The Libyan capital Tripoli has again become the target of air raids. Residents reported that they had initially heard a drone in the air, followed by several loud explosions. Also anti-aircraft fire had been heard. The exact objectives of the attacks were initially unclear.
The Libyan National Army (LNA) of rebel commander Chalifa Haftar has been pushing an offensive on Tripoli, the capital, for three weeks, controlled by the country's internationally recognized government. The LNA has since airlifted several times. According to the World Health Organization (WHO), around 280 people have been killed and more than 1,300 injured in the fighting so far.
The rebel army also sent a warship into the oil port of Ras Lanuf in the east of the country, which they also confirmed for the first time. The patrol boat Alkarama was posted as part of an exercise and should secure the oil plants, said a LNA spokesman. The LNA controls the oil ports in the east of the country as well as the oil fields. However, the administration continues to be with the state-owned oil company NOC, as foreign buyers only want to do business with their long-known company.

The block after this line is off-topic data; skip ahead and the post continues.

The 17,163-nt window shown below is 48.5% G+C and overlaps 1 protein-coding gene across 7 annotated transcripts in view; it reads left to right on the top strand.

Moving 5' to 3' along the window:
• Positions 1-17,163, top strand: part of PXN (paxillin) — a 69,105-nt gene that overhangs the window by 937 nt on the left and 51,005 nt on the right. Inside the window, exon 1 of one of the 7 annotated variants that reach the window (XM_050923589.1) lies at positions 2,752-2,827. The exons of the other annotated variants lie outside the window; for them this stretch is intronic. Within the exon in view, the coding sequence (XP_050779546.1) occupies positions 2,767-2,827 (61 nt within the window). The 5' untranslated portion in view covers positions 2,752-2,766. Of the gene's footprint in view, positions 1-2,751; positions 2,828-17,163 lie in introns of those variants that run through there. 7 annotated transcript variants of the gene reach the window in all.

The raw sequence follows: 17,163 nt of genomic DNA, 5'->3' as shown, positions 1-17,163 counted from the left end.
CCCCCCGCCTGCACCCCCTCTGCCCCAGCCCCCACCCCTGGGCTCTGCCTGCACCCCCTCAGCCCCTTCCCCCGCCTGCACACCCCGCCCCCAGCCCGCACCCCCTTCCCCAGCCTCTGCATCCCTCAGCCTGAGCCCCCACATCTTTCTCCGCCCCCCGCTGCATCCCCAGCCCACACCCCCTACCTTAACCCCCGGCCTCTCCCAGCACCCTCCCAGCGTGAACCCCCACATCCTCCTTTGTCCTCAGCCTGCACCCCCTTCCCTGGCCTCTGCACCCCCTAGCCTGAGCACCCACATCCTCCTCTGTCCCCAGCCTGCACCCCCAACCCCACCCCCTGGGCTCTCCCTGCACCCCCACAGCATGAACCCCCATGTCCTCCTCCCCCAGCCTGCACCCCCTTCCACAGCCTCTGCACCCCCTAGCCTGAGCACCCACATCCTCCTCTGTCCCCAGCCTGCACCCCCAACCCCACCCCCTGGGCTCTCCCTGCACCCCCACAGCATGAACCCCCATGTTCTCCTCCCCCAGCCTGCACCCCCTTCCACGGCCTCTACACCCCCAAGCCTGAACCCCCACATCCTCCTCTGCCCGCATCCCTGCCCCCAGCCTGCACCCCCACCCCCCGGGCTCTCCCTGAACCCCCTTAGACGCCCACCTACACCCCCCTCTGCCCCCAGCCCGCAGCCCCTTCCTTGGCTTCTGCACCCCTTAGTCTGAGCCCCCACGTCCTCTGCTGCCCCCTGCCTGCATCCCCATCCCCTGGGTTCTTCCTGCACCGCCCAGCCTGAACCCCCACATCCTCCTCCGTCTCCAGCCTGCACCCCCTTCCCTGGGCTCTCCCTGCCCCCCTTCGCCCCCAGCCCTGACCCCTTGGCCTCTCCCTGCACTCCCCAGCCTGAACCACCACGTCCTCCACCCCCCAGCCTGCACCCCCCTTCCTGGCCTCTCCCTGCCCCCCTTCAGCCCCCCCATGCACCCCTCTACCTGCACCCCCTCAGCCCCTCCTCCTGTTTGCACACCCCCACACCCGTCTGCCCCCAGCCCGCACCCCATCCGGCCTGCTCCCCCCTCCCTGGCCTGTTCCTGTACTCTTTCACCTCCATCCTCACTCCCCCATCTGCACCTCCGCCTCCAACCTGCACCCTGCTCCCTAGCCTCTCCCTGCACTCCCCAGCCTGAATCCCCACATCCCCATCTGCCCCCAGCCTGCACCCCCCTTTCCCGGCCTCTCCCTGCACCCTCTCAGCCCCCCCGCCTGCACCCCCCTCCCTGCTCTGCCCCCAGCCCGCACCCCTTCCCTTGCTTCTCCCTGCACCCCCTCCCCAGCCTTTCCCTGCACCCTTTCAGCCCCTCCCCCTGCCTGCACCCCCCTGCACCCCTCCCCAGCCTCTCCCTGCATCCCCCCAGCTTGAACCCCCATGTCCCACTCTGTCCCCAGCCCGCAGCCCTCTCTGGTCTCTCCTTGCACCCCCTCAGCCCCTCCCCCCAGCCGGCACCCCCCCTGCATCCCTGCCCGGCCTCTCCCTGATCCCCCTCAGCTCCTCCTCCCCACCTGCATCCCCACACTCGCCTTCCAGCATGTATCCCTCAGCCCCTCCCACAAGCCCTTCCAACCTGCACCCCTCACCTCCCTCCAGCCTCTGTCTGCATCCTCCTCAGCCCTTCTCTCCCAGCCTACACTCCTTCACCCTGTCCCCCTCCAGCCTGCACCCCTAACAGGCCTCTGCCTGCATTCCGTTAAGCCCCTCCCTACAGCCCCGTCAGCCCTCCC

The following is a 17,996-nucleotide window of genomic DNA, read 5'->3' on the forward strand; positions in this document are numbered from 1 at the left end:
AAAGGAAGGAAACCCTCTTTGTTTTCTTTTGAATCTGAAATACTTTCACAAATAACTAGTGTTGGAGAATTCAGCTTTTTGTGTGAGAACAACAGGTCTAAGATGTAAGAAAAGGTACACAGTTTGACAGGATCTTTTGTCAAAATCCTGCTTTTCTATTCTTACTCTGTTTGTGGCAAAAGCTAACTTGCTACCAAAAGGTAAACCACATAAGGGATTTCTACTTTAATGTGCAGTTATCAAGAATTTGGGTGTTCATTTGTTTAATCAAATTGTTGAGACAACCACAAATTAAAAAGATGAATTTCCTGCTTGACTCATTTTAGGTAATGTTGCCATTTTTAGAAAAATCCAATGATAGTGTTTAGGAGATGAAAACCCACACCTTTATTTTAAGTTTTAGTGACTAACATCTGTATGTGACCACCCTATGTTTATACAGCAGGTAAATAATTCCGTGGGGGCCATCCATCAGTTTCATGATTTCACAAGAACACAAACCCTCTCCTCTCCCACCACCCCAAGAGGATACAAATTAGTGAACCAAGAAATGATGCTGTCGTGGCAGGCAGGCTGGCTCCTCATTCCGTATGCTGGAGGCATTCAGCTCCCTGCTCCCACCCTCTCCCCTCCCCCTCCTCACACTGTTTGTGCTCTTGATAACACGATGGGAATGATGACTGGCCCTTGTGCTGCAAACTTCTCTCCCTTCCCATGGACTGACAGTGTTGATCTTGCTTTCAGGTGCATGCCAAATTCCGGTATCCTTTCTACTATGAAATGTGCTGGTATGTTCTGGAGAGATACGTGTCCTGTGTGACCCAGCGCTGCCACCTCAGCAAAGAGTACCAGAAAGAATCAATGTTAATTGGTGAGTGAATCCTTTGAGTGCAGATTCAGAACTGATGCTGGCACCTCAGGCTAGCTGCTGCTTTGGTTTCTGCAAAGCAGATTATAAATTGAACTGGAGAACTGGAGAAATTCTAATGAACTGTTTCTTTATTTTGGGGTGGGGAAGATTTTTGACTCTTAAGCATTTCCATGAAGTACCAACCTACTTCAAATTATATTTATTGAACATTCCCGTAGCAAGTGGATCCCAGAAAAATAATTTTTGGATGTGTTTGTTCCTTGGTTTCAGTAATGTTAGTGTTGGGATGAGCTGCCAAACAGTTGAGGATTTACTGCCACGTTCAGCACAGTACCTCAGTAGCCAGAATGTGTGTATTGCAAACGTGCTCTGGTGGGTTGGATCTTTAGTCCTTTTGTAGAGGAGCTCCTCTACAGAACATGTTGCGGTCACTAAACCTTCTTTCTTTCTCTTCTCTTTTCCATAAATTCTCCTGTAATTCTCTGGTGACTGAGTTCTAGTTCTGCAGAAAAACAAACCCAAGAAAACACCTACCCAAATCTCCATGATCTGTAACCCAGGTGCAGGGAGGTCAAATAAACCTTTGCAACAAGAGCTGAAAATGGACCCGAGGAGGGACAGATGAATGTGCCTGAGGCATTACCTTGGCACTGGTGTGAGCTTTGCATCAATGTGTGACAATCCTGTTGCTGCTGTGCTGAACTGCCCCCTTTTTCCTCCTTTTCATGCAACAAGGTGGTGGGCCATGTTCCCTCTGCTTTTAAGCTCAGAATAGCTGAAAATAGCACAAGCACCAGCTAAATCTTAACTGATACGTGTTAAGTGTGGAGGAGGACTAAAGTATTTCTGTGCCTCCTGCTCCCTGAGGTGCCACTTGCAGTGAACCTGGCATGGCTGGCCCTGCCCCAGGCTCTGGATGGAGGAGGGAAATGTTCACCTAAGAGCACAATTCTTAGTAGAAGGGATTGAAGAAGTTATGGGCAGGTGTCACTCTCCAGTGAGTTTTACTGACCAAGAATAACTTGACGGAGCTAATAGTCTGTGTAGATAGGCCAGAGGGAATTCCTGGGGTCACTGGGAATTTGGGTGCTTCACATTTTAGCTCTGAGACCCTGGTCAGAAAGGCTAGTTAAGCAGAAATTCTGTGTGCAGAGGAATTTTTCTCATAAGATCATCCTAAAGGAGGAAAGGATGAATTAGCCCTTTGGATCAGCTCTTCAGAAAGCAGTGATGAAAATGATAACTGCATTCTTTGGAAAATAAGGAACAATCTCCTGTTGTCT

Haftar was under the 2011 ousted head of state Muammar al-Gaddafi General. He has the support of the United Arab Emirates and Egypt, providing him with air strikes while taking control in the East Libya helped. Both countries have also supported the LNA UN with military equipment, including helicopters, and even built a military air base.
Haftar's trip to Tripoli intensifies the chaos in the civil war country: the fighting threatens to disrupt oil supplies and promote illegal migration across the Mediterranean to Europe. They could also frustrate UN plans for an election to end the dispute between rival East and West governments.
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